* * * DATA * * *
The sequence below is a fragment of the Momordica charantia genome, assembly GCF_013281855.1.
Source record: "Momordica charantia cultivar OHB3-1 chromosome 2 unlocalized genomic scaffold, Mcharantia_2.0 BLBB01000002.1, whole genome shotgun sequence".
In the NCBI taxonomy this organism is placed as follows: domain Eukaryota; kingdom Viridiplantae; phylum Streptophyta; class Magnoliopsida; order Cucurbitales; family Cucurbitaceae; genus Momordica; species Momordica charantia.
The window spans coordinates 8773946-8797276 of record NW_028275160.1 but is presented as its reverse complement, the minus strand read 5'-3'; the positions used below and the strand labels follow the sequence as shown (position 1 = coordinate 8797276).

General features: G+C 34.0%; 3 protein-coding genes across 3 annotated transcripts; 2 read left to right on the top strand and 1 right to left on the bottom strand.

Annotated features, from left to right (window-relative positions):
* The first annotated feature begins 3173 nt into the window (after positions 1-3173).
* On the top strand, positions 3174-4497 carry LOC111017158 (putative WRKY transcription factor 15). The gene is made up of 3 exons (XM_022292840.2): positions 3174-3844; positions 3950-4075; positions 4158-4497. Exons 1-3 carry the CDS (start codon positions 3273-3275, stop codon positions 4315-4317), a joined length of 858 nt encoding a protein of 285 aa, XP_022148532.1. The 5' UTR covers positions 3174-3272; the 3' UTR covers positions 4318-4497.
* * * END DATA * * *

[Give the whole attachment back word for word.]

The sequence below is a fragment of the Momordica charantia genome, assembly GCF_013281855.1.
Source record: "Momordica charantia cultivar OHB3-1 chromosome 2 unlocalized genomic scaffold, Mcharantia_2.0 BLBB01000002.1, whole genome shotgun sequence".
In the NCBI taxonomy this organism is placed as follows: domain Eukaryota; kingdom Viridiplantae; phylum Streptophyta; class Magnoliopsida; order Cucurbitales; family Cucurbitaceae; genus Momordica; species Momordica charantia.
The window spans coordinates 8773946-8797276 of record NW_028275160.1 but is presented as its reverse complement, the minus strand read 5'-3'; the positions used below and the strand labels follow the sequence as shown (position 1 = coordinate 8797276).

General features: G+C 34.0%; 3 protein-coding genes across 3 annotated transcripts; 2 read left to right on the top strand and 1 right to left on the bottom strand.

Annotated features, from left to right (window-relative positions):
* The first annotated feature begins 3173 nt into the window (after positions 1-3173).
* On the top strand, positions 3174-4497 carry LOC111017158 (putative WRKY transcription factor 15). The gene is made up of 3 exons (XM_022292840.2): positions 3174-3844; positions 3950-4075; positions 4158-4497. Exons 1-3 carry the CDS (start codon positions 3273-3275, stop codon positions 4315-4317), a joined length of 858 nt encoding a protein of 285 aa, XP_022148532.1. The 5' UTR covers positions 3174-3272; the 3' UTR covers positions 4318-4497.